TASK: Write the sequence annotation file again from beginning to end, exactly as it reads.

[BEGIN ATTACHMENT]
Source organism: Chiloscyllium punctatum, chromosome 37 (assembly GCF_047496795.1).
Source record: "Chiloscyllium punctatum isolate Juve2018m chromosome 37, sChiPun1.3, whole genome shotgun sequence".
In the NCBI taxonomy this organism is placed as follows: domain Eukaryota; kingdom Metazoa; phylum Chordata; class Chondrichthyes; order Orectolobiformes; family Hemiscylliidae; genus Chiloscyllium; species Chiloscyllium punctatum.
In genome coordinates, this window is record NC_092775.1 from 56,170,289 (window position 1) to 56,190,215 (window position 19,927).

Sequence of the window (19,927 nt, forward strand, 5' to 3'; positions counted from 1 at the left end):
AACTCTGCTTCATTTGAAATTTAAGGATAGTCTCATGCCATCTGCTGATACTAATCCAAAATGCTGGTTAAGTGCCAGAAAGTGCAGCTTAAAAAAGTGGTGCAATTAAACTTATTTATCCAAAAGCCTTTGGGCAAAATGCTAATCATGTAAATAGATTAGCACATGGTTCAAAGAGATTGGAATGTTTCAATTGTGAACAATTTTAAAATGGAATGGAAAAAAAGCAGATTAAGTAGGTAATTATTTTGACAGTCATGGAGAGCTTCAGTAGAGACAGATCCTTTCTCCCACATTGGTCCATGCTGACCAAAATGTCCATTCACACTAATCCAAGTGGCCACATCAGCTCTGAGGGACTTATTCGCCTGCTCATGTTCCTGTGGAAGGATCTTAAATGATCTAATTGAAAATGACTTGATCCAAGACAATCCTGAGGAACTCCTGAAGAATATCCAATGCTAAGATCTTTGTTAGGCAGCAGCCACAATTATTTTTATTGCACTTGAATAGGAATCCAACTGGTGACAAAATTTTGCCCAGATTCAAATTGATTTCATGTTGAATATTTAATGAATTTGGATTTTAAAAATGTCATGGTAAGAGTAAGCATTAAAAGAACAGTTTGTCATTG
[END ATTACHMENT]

Source organism: Chiloscyllium punctatum, chromosome 37 (assembly GCF_047496795.1).
Source record: "Chiloscyllium punctatum isolate Juve2018m chromosome 37, sChiPun1.3, whole genome shotgun sequence".
In the NCBI taxonomy this organism is placed as follows: domain Eukaryota; kingdom Metazoa; phylum Chordata; class Chondrichthyes; order Orectolobiformes; family Hemiscylliidae; genus Chiloscyllium; species Chiloscyllium punctatum.
In genome coordinates, this window is record NC_092775.1 from 56,170,289 (window position 1) to 56,190,215 (window position 19,927).

Sequence of the window (19,927 nt, forward strand, 5' to 3'; positions counted from 1 at the left end):
AACTCTGCTTCATTTGAAATTTAAGGATAGTCTCATGCCATCTGCTGATACTAATCCAAAATGCTGGTTAAGTGCCAGAAAGTGCAGCTTAAAAAAGTGGTGCAATTAAACTTATTTATCCAAAAGCCTTTGGGCAAAATGCTAATCATGTAAATAGATTAGCACATGGTTCAAAGAGATTGGAATGTTTCAATTGTGAACAATTTTAAAATGGAATGGAAAAAAAGCAGATTAAGTAGGTAATTATTTTGACAGTCATGGAGAGCTTCAGTAGAGACAGATCCTTTCTCCCACATTGGTCCATGCTGACCAAAATGTCCATTCACACTAATCCAAGTGGCCACATCAGCTCTGAGGGACTTATTCGCCTGCTCATGTTCCTGTGGAAGGATCTTAAATGATCTAATTGAAAATGACTTGATCCAAGACAATCCTGAGGAACTCCTGAAGAATATCCAATGCTAAGATCTTTGTTAGGCAGCAGCCACAATTATTTTTATTGCACTTGAATAGGAATCCAACTGGTGACAAAATTTTGCCCAGATTCAAATTGATTTCATGTTGAATATTTAATGAATTTGGATTTTAAAAATGTCATGGTAAGAGTAAGCATTAAAAGAACAGTTTGTCATTG